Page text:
From the Washington Examiner’s Daily on Energy:
STUDY: U.S. BECOMING A LEADER IN CLEAN COAL TECH NEEDED TO MEET PARIS GOALS:
The Trump administration isn’t promoting clean coal for nothing. The U.S. is a global leader in commercializing the technology, according to a study issued Monday in Bonn. The Global Carbon Capture and Storage Institute released its latest assessment on the progress being made in developing carbon capture and storage, or CCS, technology.
Do the crime, do the time. The U.S. Department of Justice on Friday pledged to prosecute protesters who damage oil pipelines and other energy infrastructure, a move that could escalate tensions between climate activists and the administration of President Donald Trump. The DOJ said it was committed to vigorously prosecuting those who damage “critical energy infrastructure in violation of federal law.”
Oil price increases aren’t enough. North Slope oil prices have reached their highest level in more than two years, but the increase may not last and the boost to the Alaska treasury will likely be limited, state analysts say. And while North Slope oil production is also up in recent years after a long slide, Alaska still faces a $2.5 billion deficit. The higher oil prices are “good news,” said David Teal, legislative fiscal analyst, on Wednesday. But things aren’t like they were in the old days, when much more oil flowed from Prudhoe Bay and other fields, said Teal. In 1990, every $1 increase for a barrel of oil over a year’s time brought $150 million extra to the state’s treasury, news accounts show. Now, every $1 increase annually brings Alaska about an extra $30 million, said Ken Alper, Tax Division director. “It’s not as responsive to price change as it once was,” said Teal.
Senate panel considers arctic drilling bill. A Senate Committee is scheduled to consider legislation next week opening the door to oil drilling in the Arctic National Wildlife Refuge (ANWR). Sen. Lisa Murkowski (R-Alaska) unveiled her bill to open up a portion of ANWR for drilling on Wednesday, a week after a tense committee hearing saw supporters and opponents of drilling there go head-to-head for the first time this session. The bill would direct the Interior Department to hold drilling lease sales for up to 800,000 acres of land in ANWR, with the federal government and Alaska sharing any potential royalties from production there. It would raise $1.092 billion over ten years, according to a Congressional Budget Office score.
Alaska LNG on shaky ground? China’s largest oil company, Sinopec, signed a deal last week to explore the development of a massive $43 billion natural gas pipeline and LNG export terminal in Alaska. The project would carry natural gas from Alaska’s North Slope to its southern coast, where it would be liquefied and exported. The announcement was one among a flurry of putative deals inked as part of U.S. President Trump visit to China. But despite the hype, it is merely a non-binding vague agreement that lacks details regarding financing, offtake agreements, or timelines. Without those hard contracts, it is highly questionable whether the project moves forward. “This is a typical announcement that comes out of these big summits,” Jason Feer of energy consultancy Poten & Partners, told Reuters. “You really can’t build, or get financing for a big project, unless all those pieces are in place.”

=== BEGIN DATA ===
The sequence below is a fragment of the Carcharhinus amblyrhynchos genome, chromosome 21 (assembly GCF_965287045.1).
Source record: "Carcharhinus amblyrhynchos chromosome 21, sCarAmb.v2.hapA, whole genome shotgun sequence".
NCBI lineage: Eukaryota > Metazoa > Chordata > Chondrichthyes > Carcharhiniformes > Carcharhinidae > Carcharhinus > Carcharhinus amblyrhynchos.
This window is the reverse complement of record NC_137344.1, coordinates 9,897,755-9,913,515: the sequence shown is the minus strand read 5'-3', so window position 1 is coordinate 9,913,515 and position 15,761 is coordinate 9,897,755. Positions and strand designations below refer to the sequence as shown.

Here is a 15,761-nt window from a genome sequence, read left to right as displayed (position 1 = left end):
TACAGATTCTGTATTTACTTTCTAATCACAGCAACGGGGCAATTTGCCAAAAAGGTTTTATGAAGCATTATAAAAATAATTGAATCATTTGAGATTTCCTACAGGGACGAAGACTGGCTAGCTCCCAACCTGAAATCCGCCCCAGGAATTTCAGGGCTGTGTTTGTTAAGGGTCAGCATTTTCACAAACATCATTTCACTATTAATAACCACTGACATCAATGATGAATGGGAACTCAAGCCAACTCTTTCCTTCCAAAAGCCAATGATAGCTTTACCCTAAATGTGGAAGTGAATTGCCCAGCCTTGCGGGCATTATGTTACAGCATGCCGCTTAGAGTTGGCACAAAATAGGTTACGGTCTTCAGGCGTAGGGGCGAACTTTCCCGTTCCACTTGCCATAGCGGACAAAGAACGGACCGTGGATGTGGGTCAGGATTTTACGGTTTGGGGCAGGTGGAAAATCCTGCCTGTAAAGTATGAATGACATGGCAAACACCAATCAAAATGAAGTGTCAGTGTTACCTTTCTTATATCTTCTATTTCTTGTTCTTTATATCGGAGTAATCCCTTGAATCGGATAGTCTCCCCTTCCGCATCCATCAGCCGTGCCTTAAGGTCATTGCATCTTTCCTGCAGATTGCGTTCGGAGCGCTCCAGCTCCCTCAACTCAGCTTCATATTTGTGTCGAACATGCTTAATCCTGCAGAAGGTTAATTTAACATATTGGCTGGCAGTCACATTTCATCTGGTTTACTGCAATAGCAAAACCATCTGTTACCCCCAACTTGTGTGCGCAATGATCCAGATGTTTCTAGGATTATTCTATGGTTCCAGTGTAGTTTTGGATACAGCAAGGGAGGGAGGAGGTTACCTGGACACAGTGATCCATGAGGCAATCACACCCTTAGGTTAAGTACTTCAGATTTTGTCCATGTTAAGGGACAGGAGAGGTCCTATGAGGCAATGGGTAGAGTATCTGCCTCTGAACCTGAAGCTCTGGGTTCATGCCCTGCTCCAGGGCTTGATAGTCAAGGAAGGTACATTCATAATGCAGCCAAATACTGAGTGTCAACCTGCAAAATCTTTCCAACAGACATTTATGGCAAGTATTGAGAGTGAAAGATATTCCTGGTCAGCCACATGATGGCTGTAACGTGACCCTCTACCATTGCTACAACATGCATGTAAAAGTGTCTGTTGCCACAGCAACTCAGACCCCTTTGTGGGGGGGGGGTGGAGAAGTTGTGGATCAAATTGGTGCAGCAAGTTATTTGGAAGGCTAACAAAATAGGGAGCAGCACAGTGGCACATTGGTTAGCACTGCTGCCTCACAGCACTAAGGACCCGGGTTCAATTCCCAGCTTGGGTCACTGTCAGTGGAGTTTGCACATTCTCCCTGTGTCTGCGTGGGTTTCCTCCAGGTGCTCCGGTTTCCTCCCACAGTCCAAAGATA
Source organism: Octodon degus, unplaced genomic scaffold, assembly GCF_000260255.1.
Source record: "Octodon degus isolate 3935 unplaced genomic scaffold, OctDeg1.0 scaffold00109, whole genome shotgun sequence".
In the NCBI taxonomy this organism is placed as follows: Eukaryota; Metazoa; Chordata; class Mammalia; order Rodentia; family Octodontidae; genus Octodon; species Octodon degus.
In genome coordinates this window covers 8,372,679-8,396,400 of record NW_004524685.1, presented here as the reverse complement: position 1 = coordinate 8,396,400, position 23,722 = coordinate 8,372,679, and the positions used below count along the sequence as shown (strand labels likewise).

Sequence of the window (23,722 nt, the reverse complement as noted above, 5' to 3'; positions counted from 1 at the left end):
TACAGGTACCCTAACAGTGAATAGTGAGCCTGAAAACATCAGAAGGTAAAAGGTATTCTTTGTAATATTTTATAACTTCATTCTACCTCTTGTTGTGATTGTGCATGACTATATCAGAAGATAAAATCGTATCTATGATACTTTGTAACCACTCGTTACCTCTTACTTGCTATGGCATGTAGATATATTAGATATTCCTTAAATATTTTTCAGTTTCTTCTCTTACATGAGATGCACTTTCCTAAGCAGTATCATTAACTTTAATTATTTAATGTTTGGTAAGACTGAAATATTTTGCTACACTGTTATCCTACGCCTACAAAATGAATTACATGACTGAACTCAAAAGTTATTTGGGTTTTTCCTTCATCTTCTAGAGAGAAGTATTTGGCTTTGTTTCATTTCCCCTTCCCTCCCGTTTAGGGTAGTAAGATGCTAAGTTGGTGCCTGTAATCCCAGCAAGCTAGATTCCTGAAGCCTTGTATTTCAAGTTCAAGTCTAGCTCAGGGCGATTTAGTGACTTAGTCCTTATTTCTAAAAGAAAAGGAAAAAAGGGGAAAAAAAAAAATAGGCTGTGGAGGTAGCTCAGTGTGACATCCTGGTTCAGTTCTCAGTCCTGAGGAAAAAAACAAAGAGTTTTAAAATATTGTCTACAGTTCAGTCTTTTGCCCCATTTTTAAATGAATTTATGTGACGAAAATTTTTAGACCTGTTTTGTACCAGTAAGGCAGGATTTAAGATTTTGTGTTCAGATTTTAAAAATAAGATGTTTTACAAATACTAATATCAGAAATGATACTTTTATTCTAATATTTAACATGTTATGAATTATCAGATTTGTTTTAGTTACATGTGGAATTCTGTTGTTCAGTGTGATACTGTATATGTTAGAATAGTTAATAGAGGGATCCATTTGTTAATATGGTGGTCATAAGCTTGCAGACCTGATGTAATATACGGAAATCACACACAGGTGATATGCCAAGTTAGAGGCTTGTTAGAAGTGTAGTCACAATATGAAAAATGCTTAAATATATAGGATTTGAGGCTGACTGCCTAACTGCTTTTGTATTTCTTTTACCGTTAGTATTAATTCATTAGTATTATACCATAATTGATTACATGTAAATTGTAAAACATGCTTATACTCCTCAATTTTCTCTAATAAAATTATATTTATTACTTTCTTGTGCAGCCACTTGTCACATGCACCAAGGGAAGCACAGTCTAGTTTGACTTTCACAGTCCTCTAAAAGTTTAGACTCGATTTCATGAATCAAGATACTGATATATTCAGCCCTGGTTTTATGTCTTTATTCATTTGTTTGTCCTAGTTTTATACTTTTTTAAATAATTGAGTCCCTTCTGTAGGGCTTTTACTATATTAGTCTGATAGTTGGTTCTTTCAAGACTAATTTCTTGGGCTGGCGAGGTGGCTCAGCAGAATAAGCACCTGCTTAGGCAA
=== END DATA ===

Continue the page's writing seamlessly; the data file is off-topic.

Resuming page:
China says “this is NOT a contract.” An agreement signed between three major Chinese entities and Alaska’s state-owned natural gas corporation has added new momentum for the $43 billion-plus Alaska LNG Project and could help speed federal regulatory approvals needed for a Final Investment Decision in 2019, a key target. The agreement is still a framework for further talks but it could link Alaska will a large potential customer for North Slope gas. “This is the first time we’ve had these levels of commitments from customers,” Dave Cruz, AGDC’s board chair, told the Alaska Support Industry Alliance in a briefing last Friday. “We know we can offer a competitive price and we know we are not technically challenged. We just needed a customer,” Cruz said. But Sinopec, the lead Chinese company in the deal, expressed caution. “This is a letter of intent for mutual cooperation, not a contract,” Lu Dapeng, a spokesman for Sinopec, told the New York Times. “We are really positive about this, but it will take time,” he said in remarks to the Times.
Let’s Make a Deal. The Fairbanks Daily News-Miner reports Interior Gas Utility Board Chairman Mike Meeks and recently appointed board member Bob Shefchik will meet this week with Alaska Industrial Development and Export Authority Board Chairman Dana Pruhs and Chief Executive John Springsteen. The Interior Gas Utility seeks to purchase Pentex for $60 million from the Alaska Industrial Development and Export Authority using state grant money. By purchasing Pentex, the utility would acquire Fairbanks Natural Gas, the Titan LNG gas liquefaction plant and a semi-truck hauling operation to bring liquefied natural gas to Fairbanks.
U.S. Justice pledges to prosecute activists who damage pipelines
Reuters, Timothy Gardner, November 10, 2017
Oil prices reach 2-year highs. It’s not enough for Alaska
Alaska Dispatch News, Alex DeMarban, November 12, 2017
Week ahead: Senate panel to consider Arctic drilling bill
The Hill, Devin Henry, November 13, 2017
$43 Billion China-Alaska Energy Deal Looks Shaky
Oil Price, Nick Cunningham, November 12, 2017
What Chinese LNG deal means for Alaska
The Frontiersman, Tim Bradner, November 11, 2017
Interior Gas Utility set to meet with Alaska officials
KTVA, The Associated Press, November 12, 2017